The early history of Alcoholics Anonymous has always fascinated me, so I was eager to see the much heralded new documentary Bill W.
Viewers don’t look to James Bond movies for profundity. Mostly they go to see buxom babes (now brainier and badder) and gravity-defying vehicle chases. But the most recent Bond installment offers some pertinent comments on technology.
Though this movie wants to be about and for adults, it’s hamstrung by the soap-opera mentality of its writers, Roberto Orci and Jody Lambert, and its director, Alex Kurtzman.
This low-key, intimate Canadian film is in danger of passing by unnoticed. An anatomy of two relationships—a marriage and a courtship that overlap—the film is excitingly fresh and unconventional, and one of the few bright spots in a dim summer movie season.
Safety Not Guaranteed tells the story of Darius (Aubrey Plaza), a bored intern at a Seattle magazine. While researching a human interest story about Kenneth (Mark Duplass), a scientist/ store clerk who has placed a newspaper ad looking for a companion to accompany him into the future, Darius finds herself learning valuable life lessons about trust, loss, hope and, of course, love.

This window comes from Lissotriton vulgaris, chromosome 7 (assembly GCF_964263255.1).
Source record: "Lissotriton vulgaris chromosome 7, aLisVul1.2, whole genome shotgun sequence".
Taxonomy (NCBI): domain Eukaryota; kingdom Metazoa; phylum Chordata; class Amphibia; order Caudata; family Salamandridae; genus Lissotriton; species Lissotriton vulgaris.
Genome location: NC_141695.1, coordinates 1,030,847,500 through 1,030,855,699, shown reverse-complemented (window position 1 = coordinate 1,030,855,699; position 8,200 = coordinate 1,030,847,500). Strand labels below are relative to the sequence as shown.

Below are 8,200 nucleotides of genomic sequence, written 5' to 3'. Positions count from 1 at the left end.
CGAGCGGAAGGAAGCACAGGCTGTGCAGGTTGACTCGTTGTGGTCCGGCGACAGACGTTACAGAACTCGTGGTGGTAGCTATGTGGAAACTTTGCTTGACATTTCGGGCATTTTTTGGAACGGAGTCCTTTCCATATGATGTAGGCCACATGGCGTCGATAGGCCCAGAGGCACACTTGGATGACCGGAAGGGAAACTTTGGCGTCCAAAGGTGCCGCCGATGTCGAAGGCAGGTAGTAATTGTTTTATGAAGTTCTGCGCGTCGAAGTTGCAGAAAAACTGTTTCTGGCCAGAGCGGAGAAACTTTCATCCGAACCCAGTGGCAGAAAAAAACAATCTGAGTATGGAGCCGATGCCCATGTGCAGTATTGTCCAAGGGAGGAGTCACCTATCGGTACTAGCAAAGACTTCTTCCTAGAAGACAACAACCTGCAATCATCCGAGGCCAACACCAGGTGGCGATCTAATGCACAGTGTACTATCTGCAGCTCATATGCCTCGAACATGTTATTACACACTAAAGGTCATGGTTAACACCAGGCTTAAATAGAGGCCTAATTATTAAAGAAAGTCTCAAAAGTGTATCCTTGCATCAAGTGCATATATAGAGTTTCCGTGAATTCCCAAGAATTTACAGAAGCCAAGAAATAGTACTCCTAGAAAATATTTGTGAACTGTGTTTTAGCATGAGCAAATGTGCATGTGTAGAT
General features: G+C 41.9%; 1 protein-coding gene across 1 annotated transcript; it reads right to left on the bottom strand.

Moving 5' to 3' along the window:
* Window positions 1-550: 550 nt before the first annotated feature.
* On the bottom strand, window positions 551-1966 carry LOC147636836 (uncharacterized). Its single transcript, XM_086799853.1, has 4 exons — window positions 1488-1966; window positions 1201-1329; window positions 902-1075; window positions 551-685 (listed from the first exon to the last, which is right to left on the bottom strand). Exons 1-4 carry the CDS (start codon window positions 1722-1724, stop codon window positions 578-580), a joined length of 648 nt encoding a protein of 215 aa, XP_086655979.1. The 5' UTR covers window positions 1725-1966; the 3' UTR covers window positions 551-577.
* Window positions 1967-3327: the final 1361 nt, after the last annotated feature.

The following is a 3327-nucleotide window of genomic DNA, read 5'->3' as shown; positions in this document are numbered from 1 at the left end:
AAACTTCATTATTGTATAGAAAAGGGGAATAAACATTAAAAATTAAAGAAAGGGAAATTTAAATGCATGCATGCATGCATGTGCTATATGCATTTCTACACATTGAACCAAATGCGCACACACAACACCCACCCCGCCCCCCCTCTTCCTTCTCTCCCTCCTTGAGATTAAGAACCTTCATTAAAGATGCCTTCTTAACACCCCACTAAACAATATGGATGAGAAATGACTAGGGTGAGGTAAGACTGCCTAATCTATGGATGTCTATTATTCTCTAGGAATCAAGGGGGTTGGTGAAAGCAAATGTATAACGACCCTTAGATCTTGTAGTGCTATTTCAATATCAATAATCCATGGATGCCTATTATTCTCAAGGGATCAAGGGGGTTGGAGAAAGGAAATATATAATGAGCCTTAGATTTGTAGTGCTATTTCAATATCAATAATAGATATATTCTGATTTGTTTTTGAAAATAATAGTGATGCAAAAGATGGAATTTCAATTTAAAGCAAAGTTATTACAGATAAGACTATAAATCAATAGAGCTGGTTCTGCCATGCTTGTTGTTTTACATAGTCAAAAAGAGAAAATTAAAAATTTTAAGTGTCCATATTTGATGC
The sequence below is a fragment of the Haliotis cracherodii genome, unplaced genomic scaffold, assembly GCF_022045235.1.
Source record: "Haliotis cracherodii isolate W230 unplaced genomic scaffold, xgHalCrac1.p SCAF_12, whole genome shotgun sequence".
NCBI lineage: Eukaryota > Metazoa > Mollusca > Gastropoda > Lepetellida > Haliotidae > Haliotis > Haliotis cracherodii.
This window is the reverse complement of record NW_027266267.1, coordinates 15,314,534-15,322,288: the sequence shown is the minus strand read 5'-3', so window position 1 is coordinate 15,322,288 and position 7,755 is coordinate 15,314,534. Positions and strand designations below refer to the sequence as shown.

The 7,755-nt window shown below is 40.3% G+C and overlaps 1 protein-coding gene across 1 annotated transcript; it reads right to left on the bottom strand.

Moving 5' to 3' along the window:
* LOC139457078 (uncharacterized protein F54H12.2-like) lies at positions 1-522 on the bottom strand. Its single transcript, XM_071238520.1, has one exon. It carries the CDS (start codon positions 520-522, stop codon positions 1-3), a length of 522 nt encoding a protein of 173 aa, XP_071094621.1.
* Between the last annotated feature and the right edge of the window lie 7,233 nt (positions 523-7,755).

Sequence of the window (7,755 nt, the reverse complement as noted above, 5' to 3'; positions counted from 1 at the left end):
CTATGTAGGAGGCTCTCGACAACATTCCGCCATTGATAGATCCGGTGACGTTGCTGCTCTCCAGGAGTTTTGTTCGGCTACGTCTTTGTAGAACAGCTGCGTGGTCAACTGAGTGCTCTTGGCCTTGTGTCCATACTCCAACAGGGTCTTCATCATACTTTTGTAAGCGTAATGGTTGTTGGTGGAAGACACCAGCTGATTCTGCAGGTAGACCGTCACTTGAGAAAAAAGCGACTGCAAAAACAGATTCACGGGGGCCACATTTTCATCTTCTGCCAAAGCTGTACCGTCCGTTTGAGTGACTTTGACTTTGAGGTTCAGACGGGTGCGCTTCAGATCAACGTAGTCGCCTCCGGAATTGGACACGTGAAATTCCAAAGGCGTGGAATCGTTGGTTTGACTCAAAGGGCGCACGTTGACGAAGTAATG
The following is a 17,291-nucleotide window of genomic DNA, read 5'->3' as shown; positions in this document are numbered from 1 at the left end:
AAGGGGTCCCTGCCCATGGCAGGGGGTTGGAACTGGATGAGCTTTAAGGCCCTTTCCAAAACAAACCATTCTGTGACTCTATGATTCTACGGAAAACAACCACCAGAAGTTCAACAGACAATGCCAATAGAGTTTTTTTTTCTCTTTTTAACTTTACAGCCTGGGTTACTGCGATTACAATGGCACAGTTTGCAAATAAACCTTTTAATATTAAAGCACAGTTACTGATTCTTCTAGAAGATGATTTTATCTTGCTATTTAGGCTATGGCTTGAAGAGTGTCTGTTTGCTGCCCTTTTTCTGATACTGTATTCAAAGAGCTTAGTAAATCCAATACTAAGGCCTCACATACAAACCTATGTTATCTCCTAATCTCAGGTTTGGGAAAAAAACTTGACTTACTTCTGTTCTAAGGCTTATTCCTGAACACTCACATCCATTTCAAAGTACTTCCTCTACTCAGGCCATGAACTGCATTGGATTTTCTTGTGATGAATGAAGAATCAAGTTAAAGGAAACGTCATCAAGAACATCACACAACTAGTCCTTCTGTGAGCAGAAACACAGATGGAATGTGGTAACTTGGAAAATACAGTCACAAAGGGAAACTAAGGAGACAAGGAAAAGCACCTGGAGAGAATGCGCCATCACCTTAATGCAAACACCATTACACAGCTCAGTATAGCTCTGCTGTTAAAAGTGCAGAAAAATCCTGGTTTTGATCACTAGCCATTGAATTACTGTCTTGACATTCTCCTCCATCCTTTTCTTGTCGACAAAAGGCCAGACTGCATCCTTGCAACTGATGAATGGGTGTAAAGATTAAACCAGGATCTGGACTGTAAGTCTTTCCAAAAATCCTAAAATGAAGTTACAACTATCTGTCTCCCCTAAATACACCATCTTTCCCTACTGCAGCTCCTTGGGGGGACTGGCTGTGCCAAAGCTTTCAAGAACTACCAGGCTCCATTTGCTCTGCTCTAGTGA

Writer-director Todd Solondz is the patron saint of schlubs and schlemiels. From his award-winning debut film Welcome to the Dollhouse (1996) through a series of low-budget projects, he casts an empathic eye on outsiders who can’t catch a break, no matter how hard they try.
The extraterrestrial vistas in Prometheus, Ridley Scott’s prequel to his 1979 blockbuster hit Alien, are handsome (Dariusz Wolski shot them), but the movie is an expensive dud, dull and incoherent.
Lit by the prodigious cinematographer Darius Khondji, Rome looks glorious in Woody Allen’s latest, an omnibus of four loosely connected comedies in different styles. The movie is a pleasant diversion, if rather clumsy in its construction.